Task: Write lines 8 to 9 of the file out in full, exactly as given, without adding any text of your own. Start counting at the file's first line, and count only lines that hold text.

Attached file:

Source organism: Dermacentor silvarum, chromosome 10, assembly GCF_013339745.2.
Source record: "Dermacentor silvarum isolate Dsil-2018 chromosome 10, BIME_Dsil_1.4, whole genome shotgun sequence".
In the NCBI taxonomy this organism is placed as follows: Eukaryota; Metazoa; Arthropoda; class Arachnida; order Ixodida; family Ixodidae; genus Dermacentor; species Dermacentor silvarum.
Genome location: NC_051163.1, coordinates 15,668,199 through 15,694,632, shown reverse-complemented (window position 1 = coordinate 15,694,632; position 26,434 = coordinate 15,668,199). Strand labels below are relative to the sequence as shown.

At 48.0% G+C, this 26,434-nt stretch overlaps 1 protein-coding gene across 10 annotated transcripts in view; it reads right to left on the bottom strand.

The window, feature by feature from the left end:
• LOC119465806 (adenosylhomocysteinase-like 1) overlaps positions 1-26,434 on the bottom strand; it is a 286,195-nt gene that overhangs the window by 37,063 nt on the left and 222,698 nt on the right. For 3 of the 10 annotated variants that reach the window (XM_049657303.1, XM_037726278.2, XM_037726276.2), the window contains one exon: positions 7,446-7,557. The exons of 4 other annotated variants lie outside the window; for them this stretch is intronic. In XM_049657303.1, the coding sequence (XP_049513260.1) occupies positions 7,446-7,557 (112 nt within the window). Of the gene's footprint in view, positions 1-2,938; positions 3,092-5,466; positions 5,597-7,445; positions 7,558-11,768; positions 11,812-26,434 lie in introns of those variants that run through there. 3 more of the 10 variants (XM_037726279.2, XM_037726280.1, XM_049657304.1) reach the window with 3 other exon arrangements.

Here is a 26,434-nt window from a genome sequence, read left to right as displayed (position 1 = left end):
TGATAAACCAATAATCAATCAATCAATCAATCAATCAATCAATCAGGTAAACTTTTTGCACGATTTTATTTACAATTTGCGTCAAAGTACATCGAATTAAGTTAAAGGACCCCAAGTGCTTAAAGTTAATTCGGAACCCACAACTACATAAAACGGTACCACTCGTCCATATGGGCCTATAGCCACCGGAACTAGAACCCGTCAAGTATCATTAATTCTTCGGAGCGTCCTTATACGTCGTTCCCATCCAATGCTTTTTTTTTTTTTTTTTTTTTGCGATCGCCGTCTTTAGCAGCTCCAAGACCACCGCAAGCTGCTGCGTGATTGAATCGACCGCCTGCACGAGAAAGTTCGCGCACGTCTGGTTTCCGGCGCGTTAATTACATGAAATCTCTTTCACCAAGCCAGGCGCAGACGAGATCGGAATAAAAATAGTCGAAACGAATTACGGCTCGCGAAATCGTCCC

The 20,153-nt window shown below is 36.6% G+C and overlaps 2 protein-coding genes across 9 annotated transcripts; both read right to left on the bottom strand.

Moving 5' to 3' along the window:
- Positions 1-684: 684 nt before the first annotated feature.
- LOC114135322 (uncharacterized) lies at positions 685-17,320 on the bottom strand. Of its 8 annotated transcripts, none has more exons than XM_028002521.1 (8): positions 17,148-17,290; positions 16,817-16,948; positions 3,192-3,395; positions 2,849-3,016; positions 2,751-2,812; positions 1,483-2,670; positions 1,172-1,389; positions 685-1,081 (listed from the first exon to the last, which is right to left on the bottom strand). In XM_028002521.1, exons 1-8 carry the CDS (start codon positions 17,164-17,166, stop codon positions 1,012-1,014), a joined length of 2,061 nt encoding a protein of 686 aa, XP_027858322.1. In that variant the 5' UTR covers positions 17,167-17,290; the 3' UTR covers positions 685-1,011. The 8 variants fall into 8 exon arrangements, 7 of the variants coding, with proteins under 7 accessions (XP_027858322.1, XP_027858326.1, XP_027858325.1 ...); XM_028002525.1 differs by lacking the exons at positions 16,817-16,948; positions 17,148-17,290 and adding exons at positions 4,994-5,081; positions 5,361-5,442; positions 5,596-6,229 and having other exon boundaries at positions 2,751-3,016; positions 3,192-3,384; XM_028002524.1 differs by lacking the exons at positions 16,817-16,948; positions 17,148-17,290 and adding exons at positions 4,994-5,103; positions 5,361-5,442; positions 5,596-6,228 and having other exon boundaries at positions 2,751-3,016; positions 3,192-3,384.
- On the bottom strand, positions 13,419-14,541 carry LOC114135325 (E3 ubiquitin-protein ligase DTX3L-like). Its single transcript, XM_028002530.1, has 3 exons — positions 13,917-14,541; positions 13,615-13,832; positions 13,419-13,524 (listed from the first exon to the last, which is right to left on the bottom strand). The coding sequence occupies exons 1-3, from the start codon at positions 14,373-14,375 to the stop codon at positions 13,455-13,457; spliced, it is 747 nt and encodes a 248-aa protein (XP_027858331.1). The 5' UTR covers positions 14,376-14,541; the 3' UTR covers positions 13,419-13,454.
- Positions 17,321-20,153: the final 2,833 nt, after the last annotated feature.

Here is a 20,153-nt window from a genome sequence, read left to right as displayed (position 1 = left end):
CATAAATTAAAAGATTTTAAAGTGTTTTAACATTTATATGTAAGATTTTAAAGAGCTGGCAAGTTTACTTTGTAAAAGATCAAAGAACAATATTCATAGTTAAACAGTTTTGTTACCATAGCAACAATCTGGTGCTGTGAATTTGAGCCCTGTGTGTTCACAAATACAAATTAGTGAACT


Here is a 26,434-nt window from a genome sequence, read left to right as displayed (position 1 = left end):
TGATAAACCAATAATCAATCAATCAATCAATCAATCAATCAATCAGGTAAACTTTTTGCACGATTTTATTTACAATTTGCGTCAAAGTACATCGAATTAAGTTAAAGGACCCCAAGTGCTTAAAGTTAATTCGGAACCCACAACTACATAAAACGGTACCACTCGTCCATATGGGCCTATAGCCACCGGAACTAGAACCCGTCAAGTATCATTAATTCTTCGGAGCGTCCTTATACGTCGTTCCCATCCAATGCTTTTTTTTTTTTTTTTTTTTTGCGATCGCCGTCTTTAGCAGCTCCAAGACCACCGCAAGCTGCTGCGTGATTGAATCGACCGCCTGCACGAGAAAGTTCGCGCACGTCTGGTTTCCGGCGCGTTAATTACATGAAATCTCTTTCACCAAGCCAGGCGCAGACGAGATCGGAATAAAAATAGTCGAAACGAATTACGGCTCGCGAAATCGTCCC